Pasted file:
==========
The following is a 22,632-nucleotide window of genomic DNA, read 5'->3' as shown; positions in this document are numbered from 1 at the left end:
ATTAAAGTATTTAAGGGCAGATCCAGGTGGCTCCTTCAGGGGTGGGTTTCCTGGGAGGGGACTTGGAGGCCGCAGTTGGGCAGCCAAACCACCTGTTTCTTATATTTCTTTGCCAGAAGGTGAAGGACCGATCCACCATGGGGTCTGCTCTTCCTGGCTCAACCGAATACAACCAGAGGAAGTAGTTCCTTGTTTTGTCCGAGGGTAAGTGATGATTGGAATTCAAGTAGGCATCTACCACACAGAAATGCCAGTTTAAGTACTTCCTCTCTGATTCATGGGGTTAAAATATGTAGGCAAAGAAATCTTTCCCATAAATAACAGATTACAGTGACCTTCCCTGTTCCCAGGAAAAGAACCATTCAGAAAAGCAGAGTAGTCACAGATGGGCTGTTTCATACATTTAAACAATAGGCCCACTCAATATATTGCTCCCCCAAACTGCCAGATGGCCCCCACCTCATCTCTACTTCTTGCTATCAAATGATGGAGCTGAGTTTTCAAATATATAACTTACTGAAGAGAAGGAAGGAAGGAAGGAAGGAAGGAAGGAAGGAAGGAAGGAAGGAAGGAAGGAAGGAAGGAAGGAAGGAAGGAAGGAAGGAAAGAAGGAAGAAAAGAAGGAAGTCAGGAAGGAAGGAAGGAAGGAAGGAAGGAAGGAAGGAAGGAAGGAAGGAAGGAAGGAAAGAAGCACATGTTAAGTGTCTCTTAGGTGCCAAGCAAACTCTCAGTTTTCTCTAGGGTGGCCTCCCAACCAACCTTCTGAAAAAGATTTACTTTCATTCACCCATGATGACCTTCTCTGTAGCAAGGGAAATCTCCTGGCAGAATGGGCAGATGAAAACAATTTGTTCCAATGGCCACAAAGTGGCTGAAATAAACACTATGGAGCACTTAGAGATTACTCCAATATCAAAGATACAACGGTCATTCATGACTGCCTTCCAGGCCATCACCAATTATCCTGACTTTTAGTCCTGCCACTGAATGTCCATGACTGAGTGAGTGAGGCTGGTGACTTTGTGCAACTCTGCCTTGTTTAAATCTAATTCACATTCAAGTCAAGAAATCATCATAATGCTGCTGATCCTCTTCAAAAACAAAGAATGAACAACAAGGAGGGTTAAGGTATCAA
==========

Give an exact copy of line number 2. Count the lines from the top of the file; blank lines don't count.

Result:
ATTAAAGTATTTAAGGGCAGATCCAGGTGGCTCCTTCAGGGGTGGGTTTCCTGGGAGGGGACTTGGAGGCCGCAGTTGGGCAGCCAAACCACCTGTTTCTTATATTTCTTTGCCAGAAGGTGAAGGACCGATCCACCATGGGGTCTGCTCTTCCTGGCTCAACCGAATACAACCAGAGGAAGTAGTTCCTTGTTTTGTCCGAGGGTAAGTGATGATTGGAATTCAAGTAGGCATCTACCACACAGAAATGCCAGTTTAAGTACTTCCTCTCTGATTCATGGGGTTAAAATATGTAGGCAAAGAAATCTTTCCCATAAATAACAGATTACAGTGACCTTCCCTGTTCCCAGGAAAAGAACCATTCAGAAAAGCAGAGTAGTCACAGATGGGCTGTTTCATACATTTAAACAATAGGCCCACTCAATATATTGCTCCCCCAAACTGCCAGATGGCCCCCACCTCATCTCTACTTCTTGCTATCAAATGATGGAGCTGAGTTTTCAAATATATAACTTACTGAAGAGAAGGAAGGAAGGAAGGAAGGAAGGAAGGAAGGAAGGAAGGAAGGAAGGAAGGAAGGAAGGAAGGAAGGAAGGAAGGAAGGAAAGAAGGAAGAAAAGAAGGAAGTCAGGAAGGAAGGAAGGAAGGAAGGAAGGAAGGAAGGAAGGAAGGAAGGAAGGAAGGAAAGAAGCACATGTTAAGTGTCTCTTAGGTGCCAAGCAAACTCTCAGTTTTCTCTAGGGTGGCCTCCCAACCAACCTTCTGAAAAAGATTTACTTTCATTCACCCATGATGACCTTCTCTGTAGCAAGGGAAATCTCCTGGCAGAATGGGCAGATGAAAACAATTTGTTCCAATGGCCACAAAGTGGCTGAAATAAACACTATGGAGCACTTAGAGATTACTCCAATATCAAAGATACAACGGTCATTCATGACTGCCTTCCAGGCCATCACCAATTATCCTGACTTTTAGTCCTGCCACTGAATGTCCATGACTGAGTGAGTGAGGCTGGTGACTTTGTGCAACTCTGCCTTGTTTAAATCTAATTCACATTCAAGTCAAGAAATCATCATAATGCTGCTGATCCTCTTCAAAAACAAAGAATGAACAACAAGGAGGGTTAAGGTATCAA